Sunday, September 10, 2006

Remember

Tomorrow, I will hang our flag out on my new front porch. It is six feet long and four feet tall. We bought it on September 11, 2001, around 4 pm. We bought it online, taking advantage of a rare open phone line to dial into AOL, and paid for next day shipping. It was the last one in stock - besides the twenty by ten foot model for which my husband lobbied. I warned him that it would cover our neighbor's window when we flew it out of our own.

Little did we realize was that, in Manhattan, we wouldn't be receiving any packages for quite some time. When it finally arrived, maybe two weeks later, we hung it from the top of our six-story apartment building on First Avenue.



As time goes by, it is more difficult for me to watch. I used to need to see the footage and photographs, to convince myself that this was true. I used to have panic attacks and nightmares. But now? I can't watch. It is more painful now, in my head, to hear the panic in my father's voice tell me over the phone line that I needed to leave the city right away, than it was then.

I've told my story here before. I was pregnant with my first child, like Julie. I didn't know her then, but I wish I could have spent the evening celebrating a birthday with Liz. I agree with Nancy, that Oshee offers a fitting reminder in her own story of loss of how to conduct ourselves with our loved ones. I've told Binky that I watch the skies, still. I've told Kurt that I don't agree that we could have done this to ourselves. I can't wrap my mind around the possibility. It is true. As I told T'pon, there is nothing so real, or true, as loss.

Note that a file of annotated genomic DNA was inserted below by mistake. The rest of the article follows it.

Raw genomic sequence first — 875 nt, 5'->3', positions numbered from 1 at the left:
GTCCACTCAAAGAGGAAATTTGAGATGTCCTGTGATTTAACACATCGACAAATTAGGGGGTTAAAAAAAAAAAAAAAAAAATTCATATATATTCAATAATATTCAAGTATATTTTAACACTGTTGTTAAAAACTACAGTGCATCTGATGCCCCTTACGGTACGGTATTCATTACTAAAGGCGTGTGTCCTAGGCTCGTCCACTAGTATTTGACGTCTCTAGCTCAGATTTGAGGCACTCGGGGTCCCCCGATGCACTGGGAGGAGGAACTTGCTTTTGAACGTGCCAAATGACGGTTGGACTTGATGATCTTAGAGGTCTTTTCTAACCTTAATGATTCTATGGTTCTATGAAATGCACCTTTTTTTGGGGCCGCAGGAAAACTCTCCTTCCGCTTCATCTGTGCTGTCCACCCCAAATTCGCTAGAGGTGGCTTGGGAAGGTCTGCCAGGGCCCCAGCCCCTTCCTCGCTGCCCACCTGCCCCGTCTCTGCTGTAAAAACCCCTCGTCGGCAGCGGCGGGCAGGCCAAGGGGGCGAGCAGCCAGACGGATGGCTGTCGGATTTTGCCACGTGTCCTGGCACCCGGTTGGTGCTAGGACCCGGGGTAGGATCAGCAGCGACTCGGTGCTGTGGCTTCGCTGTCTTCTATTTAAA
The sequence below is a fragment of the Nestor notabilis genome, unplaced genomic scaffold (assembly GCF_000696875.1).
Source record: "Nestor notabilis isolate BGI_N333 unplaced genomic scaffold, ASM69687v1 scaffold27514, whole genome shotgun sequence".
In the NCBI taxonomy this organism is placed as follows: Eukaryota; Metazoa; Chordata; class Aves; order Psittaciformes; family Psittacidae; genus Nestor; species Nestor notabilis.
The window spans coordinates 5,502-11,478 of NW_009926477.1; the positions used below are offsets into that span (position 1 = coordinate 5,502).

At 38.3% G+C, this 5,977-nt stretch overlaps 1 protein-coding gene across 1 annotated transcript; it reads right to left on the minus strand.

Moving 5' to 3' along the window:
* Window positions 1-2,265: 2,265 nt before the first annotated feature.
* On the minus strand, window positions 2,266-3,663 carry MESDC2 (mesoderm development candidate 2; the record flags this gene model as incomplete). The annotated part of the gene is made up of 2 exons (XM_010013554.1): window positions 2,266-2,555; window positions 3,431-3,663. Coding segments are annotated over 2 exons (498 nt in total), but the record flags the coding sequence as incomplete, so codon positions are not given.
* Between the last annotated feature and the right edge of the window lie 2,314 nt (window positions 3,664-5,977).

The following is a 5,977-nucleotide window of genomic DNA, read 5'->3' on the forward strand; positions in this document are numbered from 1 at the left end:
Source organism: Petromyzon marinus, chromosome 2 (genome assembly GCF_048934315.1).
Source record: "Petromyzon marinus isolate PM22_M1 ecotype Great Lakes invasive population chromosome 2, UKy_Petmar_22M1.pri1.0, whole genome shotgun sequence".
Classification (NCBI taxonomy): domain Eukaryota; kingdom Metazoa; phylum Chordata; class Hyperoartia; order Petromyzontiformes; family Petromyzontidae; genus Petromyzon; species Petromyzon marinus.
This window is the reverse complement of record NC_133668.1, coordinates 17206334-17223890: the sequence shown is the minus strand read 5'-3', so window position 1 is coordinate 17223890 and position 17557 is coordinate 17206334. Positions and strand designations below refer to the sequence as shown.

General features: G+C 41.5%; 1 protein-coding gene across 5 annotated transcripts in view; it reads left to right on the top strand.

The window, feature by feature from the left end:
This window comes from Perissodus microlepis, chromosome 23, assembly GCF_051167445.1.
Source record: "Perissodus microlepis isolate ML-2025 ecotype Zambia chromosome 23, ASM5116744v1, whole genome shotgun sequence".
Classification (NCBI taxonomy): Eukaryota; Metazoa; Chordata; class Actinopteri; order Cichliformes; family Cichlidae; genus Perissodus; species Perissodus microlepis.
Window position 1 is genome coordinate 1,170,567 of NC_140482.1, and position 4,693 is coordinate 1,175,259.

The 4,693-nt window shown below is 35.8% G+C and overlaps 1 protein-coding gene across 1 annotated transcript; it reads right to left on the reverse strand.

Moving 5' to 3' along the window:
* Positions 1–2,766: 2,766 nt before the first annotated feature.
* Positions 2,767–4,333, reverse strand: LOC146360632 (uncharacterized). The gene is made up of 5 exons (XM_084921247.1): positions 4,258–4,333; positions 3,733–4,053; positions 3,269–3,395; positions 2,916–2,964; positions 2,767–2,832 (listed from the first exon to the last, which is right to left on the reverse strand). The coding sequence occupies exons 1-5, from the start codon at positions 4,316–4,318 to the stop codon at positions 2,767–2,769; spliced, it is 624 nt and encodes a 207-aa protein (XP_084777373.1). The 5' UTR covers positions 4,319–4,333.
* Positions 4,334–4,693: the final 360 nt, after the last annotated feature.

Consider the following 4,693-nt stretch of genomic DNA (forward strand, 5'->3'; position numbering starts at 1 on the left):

10 comments:

blair said...

My biggest memory of that day, after the utter shock, was being afraid for you. Love you.

oshee said...

I went back and read you thoughts on becoming a mother. That is a beautiful post. Thank you for visiting and more thank you for sharing your own experiences of loss. Loss is such a personal thing, it would be easy to get bogged down in the wallow of being alone in it. But the truth is that we can gain and grow from each other's experiences. Knowing there are shoulders to lean on that have weathered storms before is sometimes enough.

lynsalyns said...

Yes, what Blair said. I was never more afraid that I wouldn't see you again. I know you love NYC, and I do, too. But I love you more and I prefer you in a place where the bad men are less likely to strike again.

mothergoosemouse said...

What you said about the footage really struck me. Perhaps that's why I needed to watch every scrap that day (and for several days afterward) - because it seemed so unreal. But I can't watch now either.

Kurt Schroeder said...

I remember being at work that day and talking to customers in NJ who could see the smoke. Good post. Nice flag.

Kara said...

Good post. I wrote about this on my blog too. We are flying out this Thursday and I'm nervous. Leaving two little ones behind.

tpon said...

thanks for visiting and commenting on Monday...

I was struck this year at how it seems like a lifetime has passed in the five years (N. and I weren't even engaged, let alone parents of a toddler) and yet everything about that day is frozen in time. Ready to be reopened, year after year...

Great post.

Nancy said...

Wow. I read your post about 9-11 -- I was 6 months pregnant, too, and here in DC watching the smoke from the Pentagon travel outside my office window.

I didn't think I could relive those days, but Monday I watched the replay of the "live" footage from 2001. I think I'm still really trying to wrap my mind around that incredible loss, not even just in tangible loss of life, but in the innocence of the country. Things will never be the same again after that.

And thank you too for linking to Oshee -- thank goodness for her post, which kept me grounded through this difficult week.

Mom101 said...

Beautifully put.

I agree that it is more difficult for me to watch even now. And so I don't. I'd hate my real memories, horrible as they are, to somehow be replaced by the footage detailing someone else's memory.

Sandy said...

Karen, I tagged you. Grab your purse and dig deep!